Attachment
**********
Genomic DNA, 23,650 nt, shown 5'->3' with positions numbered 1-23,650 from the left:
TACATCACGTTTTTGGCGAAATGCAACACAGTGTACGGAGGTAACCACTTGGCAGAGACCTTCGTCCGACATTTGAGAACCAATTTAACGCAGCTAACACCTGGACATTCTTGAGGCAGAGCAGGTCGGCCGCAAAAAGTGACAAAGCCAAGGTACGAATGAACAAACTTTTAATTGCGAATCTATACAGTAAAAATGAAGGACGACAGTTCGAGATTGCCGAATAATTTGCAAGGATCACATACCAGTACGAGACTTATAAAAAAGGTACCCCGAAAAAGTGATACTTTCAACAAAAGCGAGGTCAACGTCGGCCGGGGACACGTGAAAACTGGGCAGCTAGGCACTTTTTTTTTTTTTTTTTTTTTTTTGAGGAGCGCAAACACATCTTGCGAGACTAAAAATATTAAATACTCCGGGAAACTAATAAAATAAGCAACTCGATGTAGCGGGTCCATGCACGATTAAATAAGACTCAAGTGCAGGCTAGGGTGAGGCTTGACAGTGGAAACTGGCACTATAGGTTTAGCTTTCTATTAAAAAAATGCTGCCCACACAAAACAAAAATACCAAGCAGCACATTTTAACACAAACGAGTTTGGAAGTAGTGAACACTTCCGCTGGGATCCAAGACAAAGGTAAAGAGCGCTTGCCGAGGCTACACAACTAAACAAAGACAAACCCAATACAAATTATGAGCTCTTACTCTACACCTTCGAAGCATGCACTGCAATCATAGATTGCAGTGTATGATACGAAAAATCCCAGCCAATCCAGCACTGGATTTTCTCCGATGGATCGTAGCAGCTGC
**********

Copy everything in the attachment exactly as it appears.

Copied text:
Genomic DNA, 23,650 nt, shown 5'->3' with positions numbered 1-23,650 from the left:
TACATCACGTTTTTGGCGAAATGCAACACAGTGTACGGAGGTAACCACTTGGCAGAGACCTTCGTCCGACATTTGAGAACCAATTTAACGCAGCTAACACCTGGACATTCTTGAGGCAGAGCAGGTCGGCCGCAAAAAGTGACAAAGCCAAGGTACGAATGAACAAACTTTTAATTGCGAATCTATACAGTAAAAATGAAGGACGACAGTTCGAGATTGCCGAATAATTTGCAAGGATCACATACCAGTACGAGACTTATAAAAAAGGTACCCCGAAAAAGTGATACTTTCAACAAAAGCGAGGTCAACGTCGGCCGGGGACACGTGAAAACTGGGCAGCTAGGCACTTTTTTTTTTTTTTTTTTTTTTTTGAGGAGCGCAAACACATCTTGCGAGACTAAAAATATTAAATACTCCGGGAAACTAATAAAATAAGCAACTCGATGTAGCGGGTCCATGCACGATTAAATAAGACTCAAGTGCAGGCTAGGGTGAGGCTTGACAGTGGAAACTGGCACTATAGGTTTAGCTTTCTATTAAAAAAATGCTGCCCACACAAAACAAAAATACCAAGCAGCACATTTTAACACAAACGAGTTTGGAAGTAGTGAACACTTCCGCTGGGATCCAAGACAAAGGTAAAGAGCGCTTGCCGAGGCTACACAACTAAACAAAGACAAACCCAATACAAATTATGAGCTCTTACTCTACACCTTCGAAGCATGCACTGCAATCATAGATTGCAGTGTATGATACGAAAAATCCCAGCCAATCCAGCACTGGATTTTCTCCGATGGATCGTAGCAGCTGC